I used to be able to tell when someone moved from working with Access databases and arrived at SQL Server. What was the tell-tale sign?
All their tables had names like tblCustomers.
We've pretty much stopped people doing that, and we also have pretty much stamped out Hungarian Notation, at least in SQL Server. We don't use variable names like @intCreditRating, although there are still a number of people that I see clinging to Hungarian Notation when they work with SSIS, particularly in their .NET code. In their code, you'll see values like strCustomerName and so on. The irony is that .NET developers long since moved past doing that, yet people writing .NET code in SSIS still do it.
I'm not a fan of prefixes and suffixes where the prefix or suffix denotes the type of the object. Even in data warehouses, I still see examples with lots of tables with names like DimCustomer, DimCategory, FactInternetSales, etc. If I see a whole lot of tables with the same prefix, it's clear that the developer is trying to categorize or group the tables by using the prefix.
And that's one primary use case for schemas.
Don't name tables dbo.DimCustomer, dbo.DimCategory. If you feel a need to do that, at least make them Dimension.Customer and Dimension.Category, and so on.
Another hold out area in SQL Server seems to be views. Many people use names for views like vCustomers. Again, this isn't a great idea. Name objects for what they contain or represent, not for how they're implemented. As maintenance occurs, this can go very wrong with this. I've seen tables called vCustomers and views called tblCategories. How did this happen? They've changed how the object was implemented and weren't game to change the object's name, to avoid breaking existing code.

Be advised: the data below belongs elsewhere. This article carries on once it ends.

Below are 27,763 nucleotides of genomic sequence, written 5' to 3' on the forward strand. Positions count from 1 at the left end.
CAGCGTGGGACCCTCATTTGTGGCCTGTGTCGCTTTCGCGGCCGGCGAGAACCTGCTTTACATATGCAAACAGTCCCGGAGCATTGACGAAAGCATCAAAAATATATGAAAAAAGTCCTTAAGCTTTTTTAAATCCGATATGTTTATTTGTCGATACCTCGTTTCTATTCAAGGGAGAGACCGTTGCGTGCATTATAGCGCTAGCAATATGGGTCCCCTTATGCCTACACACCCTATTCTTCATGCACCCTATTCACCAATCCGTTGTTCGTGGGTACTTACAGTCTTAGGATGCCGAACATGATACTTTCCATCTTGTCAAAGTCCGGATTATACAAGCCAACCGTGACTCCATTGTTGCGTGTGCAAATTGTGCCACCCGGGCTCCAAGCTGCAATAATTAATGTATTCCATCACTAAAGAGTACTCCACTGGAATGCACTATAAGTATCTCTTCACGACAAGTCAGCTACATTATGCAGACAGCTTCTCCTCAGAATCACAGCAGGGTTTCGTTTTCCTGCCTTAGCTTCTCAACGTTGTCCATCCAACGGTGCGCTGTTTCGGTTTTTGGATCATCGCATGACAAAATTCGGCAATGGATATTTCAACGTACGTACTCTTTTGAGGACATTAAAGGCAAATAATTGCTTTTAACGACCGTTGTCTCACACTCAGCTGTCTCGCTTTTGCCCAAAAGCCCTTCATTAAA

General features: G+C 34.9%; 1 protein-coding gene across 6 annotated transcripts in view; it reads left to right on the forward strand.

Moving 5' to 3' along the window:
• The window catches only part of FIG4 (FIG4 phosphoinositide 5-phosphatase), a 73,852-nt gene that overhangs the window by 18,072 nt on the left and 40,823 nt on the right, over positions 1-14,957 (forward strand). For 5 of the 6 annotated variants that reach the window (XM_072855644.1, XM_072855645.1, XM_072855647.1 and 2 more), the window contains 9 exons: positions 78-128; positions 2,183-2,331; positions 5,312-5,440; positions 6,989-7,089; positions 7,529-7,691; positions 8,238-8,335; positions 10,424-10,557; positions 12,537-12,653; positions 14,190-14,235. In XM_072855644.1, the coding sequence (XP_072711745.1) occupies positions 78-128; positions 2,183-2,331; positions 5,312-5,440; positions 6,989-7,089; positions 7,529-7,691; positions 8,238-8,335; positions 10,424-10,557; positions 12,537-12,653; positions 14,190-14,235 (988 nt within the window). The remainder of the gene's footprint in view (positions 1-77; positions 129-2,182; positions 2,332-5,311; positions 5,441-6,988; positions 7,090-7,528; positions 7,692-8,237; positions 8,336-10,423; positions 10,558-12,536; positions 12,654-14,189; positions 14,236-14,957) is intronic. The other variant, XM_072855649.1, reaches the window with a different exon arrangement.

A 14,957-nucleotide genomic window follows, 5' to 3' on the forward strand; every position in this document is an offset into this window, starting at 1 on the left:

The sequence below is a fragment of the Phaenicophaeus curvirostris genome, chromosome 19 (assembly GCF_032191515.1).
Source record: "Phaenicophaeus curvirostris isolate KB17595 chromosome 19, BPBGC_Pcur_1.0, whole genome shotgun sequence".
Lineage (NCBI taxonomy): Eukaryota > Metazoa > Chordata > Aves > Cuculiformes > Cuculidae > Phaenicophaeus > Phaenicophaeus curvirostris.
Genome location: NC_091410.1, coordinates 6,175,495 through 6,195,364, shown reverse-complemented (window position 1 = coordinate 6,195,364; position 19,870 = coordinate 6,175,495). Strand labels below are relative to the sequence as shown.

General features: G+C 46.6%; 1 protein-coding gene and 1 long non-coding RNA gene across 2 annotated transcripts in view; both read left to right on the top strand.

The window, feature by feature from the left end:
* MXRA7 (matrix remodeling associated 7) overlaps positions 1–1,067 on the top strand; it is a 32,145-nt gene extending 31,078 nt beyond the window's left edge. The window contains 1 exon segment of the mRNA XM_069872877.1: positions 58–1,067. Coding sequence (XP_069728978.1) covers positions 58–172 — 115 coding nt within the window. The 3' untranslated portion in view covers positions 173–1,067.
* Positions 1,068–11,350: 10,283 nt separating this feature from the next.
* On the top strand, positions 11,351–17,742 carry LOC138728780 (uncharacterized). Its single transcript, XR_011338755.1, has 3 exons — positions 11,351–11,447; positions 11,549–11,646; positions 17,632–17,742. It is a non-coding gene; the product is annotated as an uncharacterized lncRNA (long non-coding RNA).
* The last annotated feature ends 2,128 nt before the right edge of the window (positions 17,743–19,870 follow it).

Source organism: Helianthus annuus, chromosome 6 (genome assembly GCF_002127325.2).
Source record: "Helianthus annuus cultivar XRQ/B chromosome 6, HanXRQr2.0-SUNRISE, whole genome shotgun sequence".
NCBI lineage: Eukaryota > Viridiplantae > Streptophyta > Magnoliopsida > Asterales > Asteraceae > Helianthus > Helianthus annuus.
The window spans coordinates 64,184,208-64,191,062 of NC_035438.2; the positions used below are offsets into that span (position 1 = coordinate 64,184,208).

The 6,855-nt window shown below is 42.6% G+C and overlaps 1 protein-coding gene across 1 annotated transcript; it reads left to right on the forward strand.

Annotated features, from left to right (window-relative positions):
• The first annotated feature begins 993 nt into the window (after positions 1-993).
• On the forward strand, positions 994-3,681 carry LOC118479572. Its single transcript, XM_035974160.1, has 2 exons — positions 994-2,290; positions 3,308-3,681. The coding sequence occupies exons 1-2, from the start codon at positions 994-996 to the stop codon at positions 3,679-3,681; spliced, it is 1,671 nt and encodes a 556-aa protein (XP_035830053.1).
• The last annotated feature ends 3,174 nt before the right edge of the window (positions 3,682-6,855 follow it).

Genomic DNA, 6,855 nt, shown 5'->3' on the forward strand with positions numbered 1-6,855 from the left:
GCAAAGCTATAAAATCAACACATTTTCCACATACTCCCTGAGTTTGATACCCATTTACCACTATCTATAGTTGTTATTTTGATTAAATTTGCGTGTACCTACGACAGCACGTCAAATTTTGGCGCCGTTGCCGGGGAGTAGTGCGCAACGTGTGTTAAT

That's then worse as you have a prefix or suffix that's misleading.
Even Microsoft fell foul of that in SQL Server itself. Originally, System Stored Procedures all had an sp_ prefix. And System Extended Stored Procedures all had an xp_ prefix. Probably sounded good when they did that.
But take a look at the list of System Stored Procedures now. There's a bunch that have an xp_ prefix.
And same for System Extended Stored Procedures, there are some that have an sp_ prefix.
That's a mess. How did it happen? Again, they changed how the object was implemented but were not prepared to change the name.
So that brings me to the topic for today. I see so many times that people writing code with CTEs (Common Table Expressions) who use the word CTE in the name of the expression.
Please don't do that.
Worse, the Microsoft documentation pages also do this.
Expressions should be named for what they return, not for how they are implemented. Notice that SQL Servers own functions are expressions yet they don't put the type in the name of the functions.
We have DB_NAME() not sysname_DB_Name(), and DB_ID() not int_DB_ID().
Don't then use names like Sales_CTE or CTE_Sales, etc. That's no better than someone putting tbl as a prefix on all their table names.
Instead, use names that represent what the CTE returns. If the CTE returns customers who have low credit ratings, then the CTE can be something like LowCreditRatingCustomers. Please don't just call them Customers_CTE.